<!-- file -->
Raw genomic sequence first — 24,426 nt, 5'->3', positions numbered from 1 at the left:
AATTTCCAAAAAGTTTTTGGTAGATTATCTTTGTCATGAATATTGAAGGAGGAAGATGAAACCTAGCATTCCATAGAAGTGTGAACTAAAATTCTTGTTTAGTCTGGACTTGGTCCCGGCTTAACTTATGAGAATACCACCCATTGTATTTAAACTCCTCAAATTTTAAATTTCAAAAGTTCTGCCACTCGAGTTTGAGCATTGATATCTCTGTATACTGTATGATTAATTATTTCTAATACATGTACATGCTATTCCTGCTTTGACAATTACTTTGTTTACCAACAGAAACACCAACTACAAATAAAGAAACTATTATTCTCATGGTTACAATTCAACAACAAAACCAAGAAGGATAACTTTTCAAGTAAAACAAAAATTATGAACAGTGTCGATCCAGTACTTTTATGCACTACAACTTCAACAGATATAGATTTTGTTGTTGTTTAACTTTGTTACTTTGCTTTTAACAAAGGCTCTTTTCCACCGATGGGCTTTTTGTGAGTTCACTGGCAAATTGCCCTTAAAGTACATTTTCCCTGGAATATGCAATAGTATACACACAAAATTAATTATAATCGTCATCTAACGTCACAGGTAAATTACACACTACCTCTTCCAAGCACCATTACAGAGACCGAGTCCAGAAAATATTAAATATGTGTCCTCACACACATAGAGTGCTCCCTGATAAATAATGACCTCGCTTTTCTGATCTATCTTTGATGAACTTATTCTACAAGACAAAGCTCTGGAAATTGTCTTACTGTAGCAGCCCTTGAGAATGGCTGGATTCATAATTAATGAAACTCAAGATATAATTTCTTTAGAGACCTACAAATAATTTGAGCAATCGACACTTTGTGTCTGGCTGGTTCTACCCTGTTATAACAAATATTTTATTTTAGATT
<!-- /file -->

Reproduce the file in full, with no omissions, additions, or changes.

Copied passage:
Raw genomic sequence first — 24,426 nt, 5'->3', positions numbered from 1 at the left:
AATTTCCAAAAAGTTTTTGGTAGATTATCTTTGTCATGAATATTGAAGGAGGAAGATGAAACCTAGCATTCCATAGAAGTGTGAACTAAAATTCTTGTTTAGTCTGGACTTGGTCCCGGCTTAACTTATGAGAATACCACCCATTGTATTTAAACTCCTCAAATTTTAAATTTCAAAAGTTCTGCCACTCGAGTTTGAGCATTGATATCTCTGTATACTGTATGATTAATTATTTCTAATACATGTACATGCTATTCCTGCTTTGACAATTACTTTGTTTACCAACAGAAACACCAACTACAAATAAAGAAACTATTATTCTCATGGTTACAATTCAACAACAAAACCAAGAAGGATAACTTTTCAAGTAAAACAAAAATTATGAACAGTGTCGATCCAGTACTTTTATGCACTACAACTTCAACAGATATAGATTTTGTTGTTGTTTAACTTTGTTACTTTGCTTTTAACAAAGGCTCTTTTCCACCGATGGGCTTTTTGTGAGTTCACTGGCAAATTGCCCTTAAAGTACATTTTCCCTGGAATATGCAATAGTATACACACAAAATTAATTATAATCGTCATCTAACGTCACAGGTAAATTACACACTACCTCTTCCAAGCACCATTACAGAGACCGAGTCCAGAAAATATTAAATATGTGTCCTCACACACATAGAGTGCTCCCTGATAAATAATGACCTCGCTTTTCTGATCTATCTTTGATGAACTTATTCTACAAGACAAAGCTCTGGAAATTGTCTTACTGTAGCAGCCCTTGAGAATGGCTGGATTCATAATTAATGAAACTCAAGATATAATTTCTTTAGAGACCTACAAATAATTTGAGCAATCGACACTTTGTGTCTGGCTGGTTCTACCCTGTTATAACAAATATTTTATTTTAGATT